Before DNA testing was developed, the Courts had to base paternity decisions on assumptions about human behaviour that were imprecise and inconclusive.
Advances in DNA testing have changed the way that Courts approach this issue. It is no longer necessary to take a blood sample and all that is required is a mouth swab. Now that DNA testing can determine parentage with great certainty, this is generally treated as a medical rather than a legal issue.
If you have not signed the birth certificate you should refuse to do so until testing is carried out. Once you sign the certificate this creates a presumption that you are the father of the child. The Child Support Agency (CSA) would then accept the application for child support on the basis that you are the father of the child and assess you to pay child support.
If that occurs you can apply to a Court for a declaration that you are not a parent of the child pursuant to Section 107 of the Child Support (Assessment) Act. An order for parentage testing can be made pursuant to section 69W of the Family Law Act.
You should notify CSA as soon as possible that you have made the application so that the payments to the mother can be suspended. This does not cancel the payments and CSA will require you to continue paying but they will not transfer the payments to the mother while the test results are being done. If you are found to be the father of the child you will still have to pay the child support at a later date. If you are not found to be the father overpaid child support must be repaid by the mother rather than CSA. It is therefore important to resolve this issue quickly to avoid difficulties with overpayments.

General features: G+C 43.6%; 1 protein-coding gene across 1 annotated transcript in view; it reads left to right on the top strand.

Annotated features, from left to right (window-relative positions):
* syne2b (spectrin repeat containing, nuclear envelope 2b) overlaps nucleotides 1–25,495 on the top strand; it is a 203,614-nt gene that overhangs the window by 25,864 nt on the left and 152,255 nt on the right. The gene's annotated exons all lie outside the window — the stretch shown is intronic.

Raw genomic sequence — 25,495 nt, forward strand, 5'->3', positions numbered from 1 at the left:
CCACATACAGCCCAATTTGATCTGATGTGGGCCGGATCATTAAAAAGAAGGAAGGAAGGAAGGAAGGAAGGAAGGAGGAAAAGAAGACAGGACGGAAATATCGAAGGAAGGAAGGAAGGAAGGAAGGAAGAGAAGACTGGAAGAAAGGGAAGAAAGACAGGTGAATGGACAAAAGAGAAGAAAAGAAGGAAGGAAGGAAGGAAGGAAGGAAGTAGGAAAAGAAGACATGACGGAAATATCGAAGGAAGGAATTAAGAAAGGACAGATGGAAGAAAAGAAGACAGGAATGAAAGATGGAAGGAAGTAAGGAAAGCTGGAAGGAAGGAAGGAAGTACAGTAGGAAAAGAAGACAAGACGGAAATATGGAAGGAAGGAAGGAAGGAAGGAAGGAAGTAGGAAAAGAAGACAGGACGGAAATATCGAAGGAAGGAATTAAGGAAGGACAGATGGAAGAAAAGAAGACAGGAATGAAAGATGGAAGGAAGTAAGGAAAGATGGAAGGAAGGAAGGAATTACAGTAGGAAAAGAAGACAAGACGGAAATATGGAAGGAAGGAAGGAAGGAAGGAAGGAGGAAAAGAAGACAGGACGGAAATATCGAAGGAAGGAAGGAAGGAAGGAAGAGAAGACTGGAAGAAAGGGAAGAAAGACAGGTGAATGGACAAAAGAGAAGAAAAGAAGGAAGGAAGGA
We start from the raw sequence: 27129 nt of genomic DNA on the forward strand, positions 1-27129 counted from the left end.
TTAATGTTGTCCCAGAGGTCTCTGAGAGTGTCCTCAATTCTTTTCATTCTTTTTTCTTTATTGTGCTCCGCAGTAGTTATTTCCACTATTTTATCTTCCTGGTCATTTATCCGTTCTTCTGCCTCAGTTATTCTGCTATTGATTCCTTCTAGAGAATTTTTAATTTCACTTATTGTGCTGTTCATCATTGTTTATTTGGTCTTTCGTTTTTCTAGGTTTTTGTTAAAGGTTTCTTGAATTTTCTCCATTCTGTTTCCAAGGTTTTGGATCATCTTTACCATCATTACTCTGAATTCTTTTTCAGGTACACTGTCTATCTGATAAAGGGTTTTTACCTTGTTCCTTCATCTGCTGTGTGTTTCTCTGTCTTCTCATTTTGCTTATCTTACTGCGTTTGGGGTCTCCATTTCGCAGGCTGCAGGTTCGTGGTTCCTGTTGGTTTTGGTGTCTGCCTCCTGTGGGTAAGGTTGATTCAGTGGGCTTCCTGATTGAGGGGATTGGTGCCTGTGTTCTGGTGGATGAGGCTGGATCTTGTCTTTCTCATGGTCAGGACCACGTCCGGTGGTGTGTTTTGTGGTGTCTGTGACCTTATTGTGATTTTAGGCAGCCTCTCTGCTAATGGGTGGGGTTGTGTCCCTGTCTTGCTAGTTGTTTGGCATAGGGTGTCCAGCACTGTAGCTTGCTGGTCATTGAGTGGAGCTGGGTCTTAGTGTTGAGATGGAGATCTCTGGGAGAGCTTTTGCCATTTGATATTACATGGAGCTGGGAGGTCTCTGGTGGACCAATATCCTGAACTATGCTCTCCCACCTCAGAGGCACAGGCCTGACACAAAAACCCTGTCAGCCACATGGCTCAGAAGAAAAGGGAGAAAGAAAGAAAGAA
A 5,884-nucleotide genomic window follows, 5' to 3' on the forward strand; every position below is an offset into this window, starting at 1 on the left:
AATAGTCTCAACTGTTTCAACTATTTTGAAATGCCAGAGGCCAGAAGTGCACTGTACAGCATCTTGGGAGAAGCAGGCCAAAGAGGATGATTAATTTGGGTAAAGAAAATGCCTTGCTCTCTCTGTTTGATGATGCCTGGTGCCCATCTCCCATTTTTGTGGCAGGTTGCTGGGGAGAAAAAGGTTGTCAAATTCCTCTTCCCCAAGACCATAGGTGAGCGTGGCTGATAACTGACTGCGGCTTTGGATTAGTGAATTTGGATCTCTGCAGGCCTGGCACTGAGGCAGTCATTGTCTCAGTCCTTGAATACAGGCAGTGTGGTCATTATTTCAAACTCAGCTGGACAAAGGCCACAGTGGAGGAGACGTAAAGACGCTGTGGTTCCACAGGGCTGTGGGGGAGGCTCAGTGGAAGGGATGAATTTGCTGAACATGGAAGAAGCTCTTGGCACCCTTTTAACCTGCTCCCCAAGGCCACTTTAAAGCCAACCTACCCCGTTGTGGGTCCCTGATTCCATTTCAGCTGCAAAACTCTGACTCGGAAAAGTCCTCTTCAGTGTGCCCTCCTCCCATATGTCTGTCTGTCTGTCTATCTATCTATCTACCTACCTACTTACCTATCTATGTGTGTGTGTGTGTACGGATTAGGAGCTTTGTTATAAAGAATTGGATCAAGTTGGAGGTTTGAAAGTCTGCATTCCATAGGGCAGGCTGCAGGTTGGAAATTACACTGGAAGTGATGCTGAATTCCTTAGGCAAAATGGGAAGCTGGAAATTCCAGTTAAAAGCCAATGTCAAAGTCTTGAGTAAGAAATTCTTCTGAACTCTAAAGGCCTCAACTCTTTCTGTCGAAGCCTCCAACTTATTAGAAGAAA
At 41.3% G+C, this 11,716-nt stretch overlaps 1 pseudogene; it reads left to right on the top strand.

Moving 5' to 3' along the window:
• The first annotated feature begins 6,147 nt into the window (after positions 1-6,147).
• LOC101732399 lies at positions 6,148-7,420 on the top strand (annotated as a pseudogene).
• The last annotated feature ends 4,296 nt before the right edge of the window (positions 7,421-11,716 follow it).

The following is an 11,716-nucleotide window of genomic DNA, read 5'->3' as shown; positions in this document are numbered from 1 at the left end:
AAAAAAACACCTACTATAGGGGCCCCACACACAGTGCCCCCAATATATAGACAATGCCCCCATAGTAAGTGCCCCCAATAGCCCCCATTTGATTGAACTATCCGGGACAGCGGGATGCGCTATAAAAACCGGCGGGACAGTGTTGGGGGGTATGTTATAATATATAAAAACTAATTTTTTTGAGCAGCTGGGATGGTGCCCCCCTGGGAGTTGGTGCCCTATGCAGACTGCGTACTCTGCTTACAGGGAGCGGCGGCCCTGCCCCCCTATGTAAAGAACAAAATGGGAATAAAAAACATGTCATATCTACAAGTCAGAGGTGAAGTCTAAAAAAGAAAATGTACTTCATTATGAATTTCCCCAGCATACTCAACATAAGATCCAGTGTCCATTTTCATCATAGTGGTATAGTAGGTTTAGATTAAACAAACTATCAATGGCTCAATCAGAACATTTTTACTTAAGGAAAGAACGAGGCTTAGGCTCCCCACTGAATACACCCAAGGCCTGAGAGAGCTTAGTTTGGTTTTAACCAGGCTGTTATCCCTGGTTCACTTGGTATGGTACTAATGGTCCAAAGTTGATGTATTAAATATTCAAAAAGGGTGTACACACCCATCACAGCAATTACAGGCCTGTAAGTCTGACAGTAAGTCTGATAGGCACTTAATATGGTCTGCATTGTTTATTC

If you and the mother can agree to the test you will not need a court order. You can find a laboratory by searching the internet but you should ensure that they are accredited by the National Association of Testing Authorities.
If you would like further information please contact Andrew Crooke a member of Murdoch Lawyers Family Law Team on 07 4616 9898.
Prepared by Andrew Crooke
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